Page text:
Friday, November 30, 2007

another great used clothing resource!

Swango is a new clothes swapping site based on a system of credits. I'll be trying it out the next time I want to do a clothes purge. Anything I don't think would belong on there will go to the thrift store or the Baltimore Free Store.


Thursday, November 29, 2007

apropos of nothing

And because I am still feeling a little stressed out...

This is Sharon Jones, Soul Sister #1. She will rock your world.

As Sharon would say, "If you can't feel the music...then you must be a dead ass!"


Wednesday, November 28, 2007

feelgood holiday shopping

Almost December.

I am taking a break from freaking out about the impending end of the semester to indulge in some holiday consumerism.

Okay, so not quite. The stupid conscience is at it again. True, on this year's "Buy Nothing Day" (i.e. Black Friday) I was at my in-laws' in West Virginia, several ridges away from anywhere one could possibly hope to buy anything. But I often have Buy Nothing Day here at home. It's pretty easy when you don't have a whole lot of disposable income.

Still, the holidays are upon us. Somehow Chanukah is next week already. And I admit it, I actually do like holiday shopping. I've even been to the mall on Christmas Eve Day on several occasions for last-minute gifts, and I haven't killed anyone. But these days I figure, if I'm going to buy a bunch of stuff, maybe I should know where some of it is made, or at least feel like I'm giving something beyond the scope of my friends and relations.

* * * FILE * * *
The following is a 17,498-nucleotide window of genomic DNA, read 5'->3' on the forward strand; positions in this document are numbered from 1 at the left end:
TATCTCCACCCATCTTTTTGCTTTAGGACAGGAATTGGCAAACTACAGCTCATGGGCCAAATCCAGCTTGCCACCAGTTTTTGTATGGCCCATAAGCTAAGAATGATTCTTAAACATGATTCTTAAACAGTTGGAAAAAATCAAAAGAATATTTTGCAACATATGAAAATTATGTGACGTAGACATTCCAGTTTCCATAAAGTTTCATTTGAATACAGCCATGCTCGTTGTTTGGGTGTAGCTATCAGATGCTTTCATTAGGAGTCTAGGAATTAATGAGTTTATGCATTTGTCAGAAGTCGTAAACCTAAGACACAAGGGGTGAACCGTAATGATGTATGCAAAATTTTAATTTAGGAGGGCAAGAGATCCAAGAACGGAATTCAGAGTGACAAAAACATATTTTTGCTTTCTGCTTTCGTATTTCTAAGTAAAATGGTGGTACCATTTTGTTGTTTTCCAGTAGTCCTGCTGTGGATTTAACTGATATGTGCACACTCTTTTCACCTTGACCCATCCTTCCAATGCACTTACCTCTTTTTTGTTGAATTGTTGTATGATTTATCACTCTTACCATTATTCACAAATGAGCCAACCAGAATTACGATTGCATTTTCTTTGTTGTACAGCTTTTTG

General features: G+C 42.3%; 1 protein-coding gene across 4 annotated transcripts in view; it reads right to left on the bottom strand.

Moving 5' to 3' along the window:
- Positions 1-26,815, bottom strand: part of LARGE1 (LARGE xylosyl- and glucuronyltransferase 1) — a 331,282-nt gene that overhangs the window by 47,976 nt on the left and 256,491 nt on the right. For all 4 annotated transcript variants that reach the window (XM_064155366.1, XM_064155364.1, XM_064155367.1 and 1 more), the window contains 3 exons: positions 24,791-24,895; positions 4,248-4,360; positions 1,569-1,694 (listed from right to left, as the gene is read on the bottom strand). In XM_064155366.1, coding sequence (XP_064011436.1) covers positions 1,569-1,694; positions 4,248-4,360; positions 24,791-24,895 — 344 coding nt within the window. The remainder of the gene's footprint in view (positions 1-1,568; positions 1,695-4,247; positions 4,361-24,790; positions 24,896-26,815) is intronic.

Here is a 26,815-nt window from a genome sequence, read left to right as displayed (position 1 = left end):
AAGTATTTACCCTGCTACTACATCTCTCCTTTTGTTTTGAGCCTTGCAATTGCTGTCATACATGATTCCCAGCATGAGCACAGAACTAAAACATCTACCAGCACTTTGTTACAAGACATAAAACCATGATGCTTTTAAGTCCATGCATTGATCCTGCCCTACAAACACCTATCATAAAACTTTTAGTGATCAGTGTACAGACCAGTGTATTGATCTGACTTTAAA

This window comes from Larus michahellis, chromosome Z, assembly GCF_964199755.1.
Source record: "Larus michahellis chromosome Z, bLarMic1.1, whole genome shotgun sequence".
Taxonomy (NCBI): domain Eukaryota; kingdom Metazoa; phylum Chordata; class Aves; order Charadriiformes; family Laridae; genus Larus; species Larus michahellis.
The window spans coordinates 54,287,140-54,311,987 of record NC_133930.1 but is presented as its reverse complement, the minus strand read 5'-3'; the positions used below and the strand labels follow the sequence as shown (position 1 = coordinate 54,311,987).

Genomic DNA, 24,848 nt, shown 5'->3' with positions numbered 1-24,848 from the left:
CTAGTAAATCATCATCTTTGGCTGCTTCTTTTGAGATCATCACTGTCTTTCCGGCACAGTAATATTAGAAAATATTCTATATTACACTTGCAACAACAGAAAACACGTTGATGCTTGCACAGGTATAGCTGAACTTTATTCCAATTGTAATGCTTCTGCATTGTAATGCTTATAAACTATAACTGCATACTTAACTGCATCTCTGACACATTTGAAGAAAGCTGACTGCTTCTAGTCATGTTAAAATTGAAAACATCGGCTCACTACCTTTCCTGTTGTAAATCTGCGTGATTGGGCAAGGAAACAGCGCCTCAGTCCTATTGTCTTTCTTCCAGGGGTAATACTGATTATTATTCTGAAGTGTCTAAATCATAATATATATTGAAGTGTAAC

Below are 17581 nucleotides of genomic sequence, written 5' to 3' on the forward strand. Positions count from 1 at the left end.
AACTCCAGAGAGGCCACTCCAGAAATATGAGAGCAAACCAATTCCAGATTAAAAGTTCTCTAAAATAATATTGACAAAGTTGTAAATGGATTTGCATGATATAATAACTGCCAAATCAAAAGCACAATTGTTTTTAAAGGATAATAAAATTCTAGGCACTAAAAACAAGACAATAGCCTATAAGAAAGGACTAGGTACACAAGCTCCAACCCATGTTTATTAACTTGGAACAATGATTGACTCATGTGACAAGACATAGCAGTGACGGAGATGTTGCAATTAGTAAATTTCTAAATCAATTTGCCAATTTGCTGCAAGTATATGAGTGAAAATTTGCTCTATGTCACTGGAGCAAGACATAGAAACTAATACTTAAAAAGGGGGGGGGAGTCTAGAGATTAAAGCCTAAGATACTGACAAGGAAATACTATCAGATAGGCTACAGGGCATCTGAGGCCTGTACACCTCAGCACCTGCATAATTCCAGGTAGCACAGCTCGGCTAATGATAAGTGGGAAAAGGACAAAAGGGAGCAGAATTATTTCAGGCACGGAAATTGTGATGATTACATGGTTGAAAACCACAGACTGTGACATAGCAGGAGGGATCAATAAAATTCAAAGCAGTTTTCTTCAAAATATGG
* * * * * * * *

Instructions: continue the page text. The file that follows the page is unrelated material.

Here are a couple of my suggestions for gifts you can feel good about buying:

  • Check out Etsy for handmade gifts from people like my friend Xiane. If you don't have any friends who are vendors, try using the Geolocator feature to find out who's near you.

  • If you live in Baltimore, stop by the Woman's Industrial Exchange for gifts made by local consignors.

  • Another Baltimore opportunity (sorry, my brain still kind of lives there): the Greater Homewood Adult Literacy and ESOL Program, where spent a year as an AmeriCorps volunteer, is having a great fundraising event at the Barnes & Noble in Charles Village this Saturday. Buy books you would have bought anyway and support a great cause!

  • Look around your own neighborhood for holiday craft sales. There are at least two around here this weekend.

  • And, of course, Craigslist. And for that matter, eBay, the thrift store, the flea market. You have to be a little discerning, but know what they say about one man's trash? You buy (or get for free) something for your loved ones. Someone else gets rid of it. It's a win-win. Last year I drove out to Owings Mills and picked up a big ridiculous stuffed dolphin from a couple who had absolutely no use for it and wanted it out of their house. It ended up being a certain five-year-old's favorite Chanukah gift, and remains camped out as the only stuffed animal in her bed to this day. It doesn't matter to her what I paid (or in this case, didn't pay) for it.

  • Making your own gifts never goes out of style!
What are your suggestions for a reduced-guilt holiday?


Friday, November 9, 2007

love on two wheels